* Big-match mentality Plays the big points and big games superbly. Hardly ever shows signs of nerves and body language is nearly always positive .

Weaknesses

* Serve Has worked hard on improvements over the last year but his serve, normally a key weapon for left-handers, can be short on power and penetration.

* Knees Always a potential problem. Regularly played through pain in the past but a busy spell over the last three months could eventually take its toll.

* Predictability Although he has excellent volleys and drop shots, he rarely chooses to move off the baseline, where he can hit his big ground strokes.

Lessons from their previous Grand Slam meetings

Australian Open, fourth round, 2007

Nadal won 6-7, 6-4, 4-6, 6-3, 6-1

A defeat, but a match that offered huge encouragement to Murray. By regularly playing serve-and-volley and attacking the net, he upset Nadal with his combination of stop volleys, drop shots and aggressive ground strokes.

Lesson for Murray Keep attacking

Wimbledon, quarter-final, 2008

Nadal won 6-3, 6-2, 6-4

Murray appeared to pay for his exertions against Gasquet in the previous round. Nadal was on top from the start as Murray struggled to cope with the weight of his shots. Murray did not serve well and Nadal was quick to punish anything short.

Lesson for Murray Be physically strong

US Open, semi-final, 2008

Murray won 6-2, 7-6, 4-6, 6-4

Arguably the best performance of his career. Murray, who served well, took the game to Nadal and had the Spaniard on the back foot throughout. Found perfect balance between defence and attack and struck ball with great force.

Lesson for Murray Do not hold back on the power

Australian Open, quarter-final, 2010

Murray won 6-3, 7-6, 3-0 (retired)

Nadal quit with a knee injury in the third set but he was already a beaten man. Murray again adopted an attacking strategy, going for his shots and neutralising Nadal's threat with the power and depth of his ground strokes.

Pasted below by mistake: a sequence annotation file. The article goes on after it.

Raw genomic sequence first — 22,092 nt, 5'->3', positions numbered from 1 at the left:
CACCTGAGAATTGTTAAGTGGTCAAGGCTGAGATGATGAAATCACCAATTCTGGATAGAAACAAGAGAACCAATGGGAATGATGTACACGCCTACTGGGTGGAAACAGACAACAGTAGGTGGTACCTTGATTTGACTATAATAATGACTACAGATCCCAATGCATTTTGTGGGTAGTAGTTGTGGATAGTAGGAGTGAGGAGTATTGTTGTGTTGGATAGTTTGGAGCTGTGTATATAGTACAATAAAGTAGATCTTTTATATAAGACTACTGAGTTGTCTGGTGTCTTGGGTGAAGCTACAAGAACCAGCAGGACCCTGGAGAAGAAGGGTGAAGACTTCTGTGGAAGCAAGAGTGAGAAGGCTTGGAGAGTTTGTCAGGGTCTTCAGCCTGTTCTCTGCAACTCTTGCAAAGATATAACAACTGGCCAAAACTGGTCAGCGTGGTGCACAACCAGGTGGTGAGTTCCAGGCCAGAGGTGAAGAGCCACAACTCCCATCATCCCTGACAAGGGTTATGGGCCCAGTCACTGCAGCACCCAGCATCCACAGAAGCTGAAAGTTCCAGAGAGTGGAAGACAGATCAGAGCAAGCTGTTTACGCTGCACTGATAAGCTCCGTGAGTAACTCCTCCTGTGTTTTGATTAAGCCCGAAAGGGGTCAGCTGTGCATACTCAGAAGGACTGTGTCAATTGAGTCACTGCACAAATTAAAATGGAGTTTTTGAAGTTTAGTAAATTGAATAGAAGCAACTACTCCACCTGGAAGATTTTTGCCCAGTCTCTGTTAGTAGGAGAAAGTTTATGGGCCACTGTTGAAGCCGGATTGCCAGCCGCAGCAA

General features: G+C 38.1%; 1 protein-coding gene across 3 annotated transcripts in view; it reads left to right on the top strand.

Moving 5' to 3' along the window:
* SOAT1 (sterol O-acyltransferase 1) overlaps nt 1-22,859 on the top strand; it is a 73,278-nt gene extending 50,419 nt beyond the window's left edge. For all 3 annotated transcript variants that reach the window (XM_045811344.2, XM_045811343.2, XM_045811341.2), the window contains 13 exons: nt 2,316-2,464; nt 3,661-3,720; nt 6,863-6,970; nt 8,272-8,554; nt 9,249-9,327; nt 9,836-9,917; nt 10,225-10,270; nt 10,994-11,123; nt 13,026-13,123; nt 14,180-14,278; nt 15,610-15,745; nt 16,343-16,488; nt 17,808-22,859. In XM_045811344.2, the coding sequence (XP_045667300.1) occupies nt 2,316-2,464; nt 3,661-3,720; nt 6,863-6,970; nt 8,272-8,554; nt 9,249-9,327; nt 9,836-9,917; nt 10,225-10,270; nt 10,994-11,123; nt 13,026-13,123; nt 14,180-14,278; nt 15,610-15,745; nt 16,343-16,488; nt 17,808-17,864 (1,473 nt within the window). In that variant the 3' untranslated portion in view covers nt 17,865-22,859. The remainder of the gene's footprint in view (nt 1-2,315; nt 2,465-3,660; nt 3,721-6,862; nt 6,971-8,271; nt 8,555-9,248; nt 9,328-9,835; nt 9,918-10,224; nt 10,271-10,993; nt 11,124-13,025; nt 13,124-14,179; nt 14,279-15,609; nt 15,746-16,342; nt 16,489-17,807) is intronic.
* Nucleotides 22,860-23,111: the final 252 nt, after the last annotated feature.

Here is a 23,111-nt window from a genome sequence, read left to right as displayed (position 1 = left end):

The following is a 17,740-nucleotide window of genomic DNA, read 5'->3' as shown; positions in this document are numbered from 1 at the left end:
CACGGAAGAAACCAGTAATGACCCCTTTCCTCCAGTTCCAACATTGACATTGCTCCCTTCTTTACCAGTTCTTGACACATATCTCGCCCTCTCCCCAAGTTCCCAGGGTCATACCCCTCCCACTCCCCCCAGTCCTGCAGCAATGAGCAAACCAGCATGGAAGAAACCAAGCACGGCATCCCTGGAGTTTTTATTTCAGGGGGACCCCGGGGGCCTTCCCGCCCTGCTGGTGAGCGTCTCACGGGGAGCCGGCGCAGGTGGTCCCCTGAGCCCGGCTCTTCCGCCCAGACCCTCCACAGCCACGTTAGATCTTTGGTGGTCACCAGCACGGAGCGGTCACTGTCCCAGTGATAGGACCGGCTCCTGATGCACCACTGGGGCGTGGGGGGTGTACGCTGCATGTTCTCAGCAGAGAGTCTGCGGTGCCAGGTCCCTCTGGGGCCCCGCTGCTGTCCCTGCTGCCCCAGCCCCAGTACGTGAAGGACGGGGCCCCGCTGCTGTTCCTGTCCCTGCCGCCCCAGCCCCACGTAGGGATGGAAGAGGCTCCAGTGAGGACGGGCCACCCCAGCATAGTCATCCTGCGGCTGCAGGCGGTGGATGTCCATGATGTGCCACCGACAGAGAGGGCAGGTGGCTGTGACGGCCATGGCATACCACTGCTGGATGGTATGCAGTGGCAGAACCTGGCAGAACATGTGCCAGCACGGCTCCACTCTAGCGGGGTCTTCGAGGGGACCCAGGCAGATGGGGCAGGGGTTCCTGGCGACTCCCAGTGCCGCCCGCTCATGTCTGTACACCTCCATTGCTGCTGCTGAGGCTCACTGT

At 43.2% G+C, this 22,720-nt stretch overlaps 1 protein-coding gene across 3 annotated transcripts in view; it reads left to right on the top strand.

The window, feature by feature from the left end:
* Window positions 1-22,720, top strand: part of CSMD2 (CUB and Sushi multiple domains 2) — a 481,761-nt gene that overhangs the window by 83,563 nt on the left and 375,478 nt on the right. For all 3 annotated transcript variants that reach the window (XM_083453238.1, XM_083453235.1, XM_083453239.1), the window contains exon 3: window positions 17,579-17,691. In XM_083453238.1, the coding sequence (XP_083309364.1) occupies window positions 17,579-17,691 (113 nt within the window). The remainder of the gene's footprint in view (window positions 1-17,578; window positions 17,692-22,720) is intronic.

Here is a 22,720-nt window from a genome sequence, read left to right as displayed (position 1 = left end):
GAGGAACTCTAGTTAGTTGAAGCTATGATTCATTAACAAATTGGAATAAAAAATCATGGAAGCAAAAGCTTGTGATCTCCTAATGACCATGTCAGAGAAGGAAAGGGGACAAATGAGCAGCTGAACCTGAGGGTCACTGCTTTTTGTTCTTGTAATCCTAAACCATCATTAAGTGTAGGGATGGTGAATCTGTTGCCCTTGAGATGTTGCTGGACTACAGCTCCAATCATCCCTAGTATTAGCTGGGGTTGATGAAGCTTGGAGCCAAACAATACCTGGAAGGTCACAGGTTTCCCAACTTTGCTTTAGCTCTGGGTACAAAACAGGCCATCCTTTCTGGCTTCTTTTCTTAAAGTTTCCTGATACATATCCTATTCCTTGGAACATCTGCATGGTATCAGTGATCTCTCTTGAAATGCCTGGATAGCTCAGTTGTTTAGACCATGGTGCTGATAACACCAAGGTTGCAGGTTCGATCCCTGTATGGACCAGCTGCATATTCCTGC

Lesson for Murray Keep Nadal on the back foot

Arts and Entertainment
The Doctor and Clara have their first real heart to heart since he regenerated in 'Deep Breath'
TV
Life and Style
Apple showed no sign of losing its talent for product launches with the new, slightly larger iPhone 6 making headlines
techSecurity breaches and overhyped start-ups dominated a year in which very little changed (save the size of your phone)
News
The official police photograph of Dustin Diamond taken after he was arrested in Wisconsin
peopleDownfall of the TV star charged with bar stabbing
Arts and Entertainment
Jeremy Clarkson, left, and Richard Hammond upset the locals in South America
tvReview: Top Gear team flee Patagonia as Christmas special reaches its climax in the style of Butch and Sundance
PROMOTED VIDEO
News
Ernesto Che Guevara and Fidel Castro, right, met at Havana Golf Club in 1962 to mock the game
newsFidel Castro ridiculed the game – but now investment in leisure resort projects is welcome
News
Hackers revealed Oscar-winning actress Lawrence was paid less than her male co-stars in American Hustle
people
Arts and Entertainment
Clueless? Locked-door mysteries are the ultimate manifestation of the cerebral detective story
booksAs a new collection of the genre’s best is published, its editor explains the rules of engagement
Sport
Robin van Persie is blocked by Hugo Lloris
footballTottenham vs Manchester United match report
Life and Style
A general view during the 2014 Victoria's Secret Fashion Show at Earl's Court exhibition centre on 2 December, 2014 in London, England